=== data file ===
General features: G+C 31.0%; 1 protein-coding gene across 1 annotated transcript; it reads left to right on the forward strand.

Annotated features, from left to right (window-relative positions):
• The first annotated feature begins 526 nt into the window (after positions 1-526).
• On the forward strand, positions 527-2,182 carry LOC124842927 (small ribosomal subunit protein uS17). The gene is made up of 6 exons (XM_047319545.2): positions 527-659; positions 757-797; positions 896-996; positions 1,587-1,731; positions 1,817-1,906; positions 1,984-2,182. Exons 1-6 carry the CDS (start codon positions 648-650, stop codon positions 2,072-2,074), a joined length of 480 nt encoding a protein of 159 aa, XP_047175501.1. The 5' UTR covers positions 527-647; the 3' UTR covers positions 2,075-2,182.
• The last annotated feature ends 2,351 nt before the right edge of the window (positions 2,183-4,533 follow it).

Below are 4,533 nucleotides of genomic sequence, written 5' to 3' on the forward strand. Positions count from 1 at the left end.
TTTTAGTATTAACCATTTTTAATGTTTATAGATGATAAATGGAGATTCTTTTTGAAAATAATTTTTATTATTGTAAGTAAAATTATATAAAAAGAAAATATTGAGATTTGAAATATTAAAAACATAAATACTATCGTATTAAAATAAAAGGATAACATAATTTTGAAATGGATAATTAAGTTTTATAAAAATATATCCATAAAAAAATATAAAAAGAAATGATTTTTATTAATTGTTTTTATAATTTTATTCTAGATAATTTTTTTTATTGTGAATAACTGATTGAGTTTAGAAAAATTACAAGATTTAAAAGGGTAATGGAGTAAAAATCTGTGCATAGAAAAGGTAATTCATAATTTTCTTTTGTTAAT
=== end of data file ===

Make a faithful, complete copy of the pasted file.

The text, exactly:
General features: G+C 31.0%; 1 protein-coding gene across 1 annotated transcript; it reads left to right on the forward strand.

Annotated features, from left to right (window-relative positions):
• The first annotated feature begins 526 nt into the window (after positions 1-526).
• On the forward strand, positions 527-2,182 carry LOC124842927 (small ribosomal subunit protein uS17). The gene is made up of 6 exons (XM_047319545.2): positions 527-659; positions 757-797; positions 896-996; positions 1,587-1,731; positions 1,817-1,906; positions 1,984-2,182. Exons 1-6 carry the CDS (start codon positions 648-650, stop codon positions 2,072-2,074), a joined length of 480 nt encoding a protein of 159 aa, XP_047175501.1. The 5' UTR covers positions 527-647; the 3' UTR covers positions 2,075-2,182.
• The last annotated feature ends 2,351 nt before the right edge of the window (positions 2,183-4,533 follow it).

Below are 4,533 nucleotides of genomic sequence, written 5' to 3' on the forward strand. Positions count from 1 at the left end.
TTTTAGTATTAACCATTTTTAATGTTTATAGATGATAAATGGAGATTCTTTTTGAAAATAATTTTTATTATTGTAAGTAAAATTATATAAAAAGAAAATATTGAGATTTGAAATATTAAAAACATAAATACTATCGTATTAAAATAAAAGGATAACATAATTTTGAAATGGATAATTAAGTTTTATAAAAATATATCCATAAAAAAATATAAAAAGAAATGATTTTTATTAATTGTTTTTATAATTTTATTCTAGATAATTTTTTTTATTGTGAATAACTGATTGAGTTTAGAAAAATTACAAGATTTAAAAGGGTAATGGAGTAAAAATCTGTGCATAGAAAAGGTAATTCATAATTTTCTTTTGTTAAT